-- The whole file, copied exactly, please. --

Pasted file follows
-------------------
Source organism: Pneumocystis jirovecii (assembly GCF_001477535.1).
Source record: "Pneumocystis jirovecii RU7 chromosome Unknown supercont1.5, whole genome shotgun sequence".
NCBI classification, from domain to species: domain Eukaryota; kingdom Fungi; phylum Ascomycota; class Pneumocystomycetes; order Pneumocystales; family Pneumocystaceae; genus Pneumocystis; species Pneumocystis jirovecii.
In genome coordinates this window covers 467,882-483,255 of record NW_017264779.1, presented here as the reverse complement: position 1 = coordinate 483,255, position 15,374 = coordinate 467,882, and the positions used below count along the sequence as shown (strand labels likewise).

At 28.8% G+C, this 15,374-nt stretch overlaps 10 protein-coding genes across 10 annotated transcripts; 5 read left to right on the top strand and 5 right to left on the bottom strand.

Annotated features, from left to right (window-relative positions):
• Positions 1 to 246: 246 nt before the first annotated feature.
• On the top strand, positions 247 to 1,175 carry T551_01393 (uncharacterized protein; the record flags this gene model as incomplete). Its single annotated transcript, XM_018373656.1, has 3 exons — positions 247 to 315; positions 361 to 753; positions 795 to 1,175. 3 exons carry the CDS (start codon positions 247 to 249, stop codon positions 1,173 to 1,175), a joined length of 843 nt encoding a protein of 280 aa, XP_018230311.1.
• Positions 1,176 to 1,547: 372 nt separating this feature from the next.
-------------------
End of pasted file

Source organism: Pneumocystis jirovecii (assembly GCF_001477535.1).
Source record: "Pneumocystis jirovecii RU7 chromosome Unknown supercont1.5, whole genome shotgun sequence".
NCBI classification, from domain to species: domain Eukaryota; kingdom Fungi; phylum Ascomycota; class Pneumocystomycetes; order Pneumocystales; family Pneumocystaceae; genus Pneumocystis; species Pneumocystis jirovecii.
In genome coordinates this window covers 467,882-483,255 of record NW_017264779.1, presented here as the reverse complement: position 1 = coordinate 483,255, position 15,374 = coordinate 467,882, and the positions used below count along the sequence as shown (strand labels likewise).

At 28.8% G+C, this 15,374-nt stretch overlaps 10 protein-coding genes across 10 annotated transcripts; 5 read left to right on the top strand and 5 right to left on the bottom strand.

Annotated features, from left to right (window-relative positions):
• Positions 1 to 246: 246 nt before the first annotated feature.
• On the top strand, positions 247 to 1,175 carry T551_01393 (uncharacterized protein; the record flags this gene model as incomplete). Its single annotated transcript, XM_018373656.1, has 3 exons — positions 247 to 315; positions 361 to 753; positions 795 to 1,175. 3 exons carry the CDS (start codon positions 247 to 249, stop codon positions 1,173 to 1,175), a joined length of 843 nt encoding a protein of 280 aa, XP_018230311.1.
• Positions 1,176 to 1,547: 372 nt separating this feature from the next.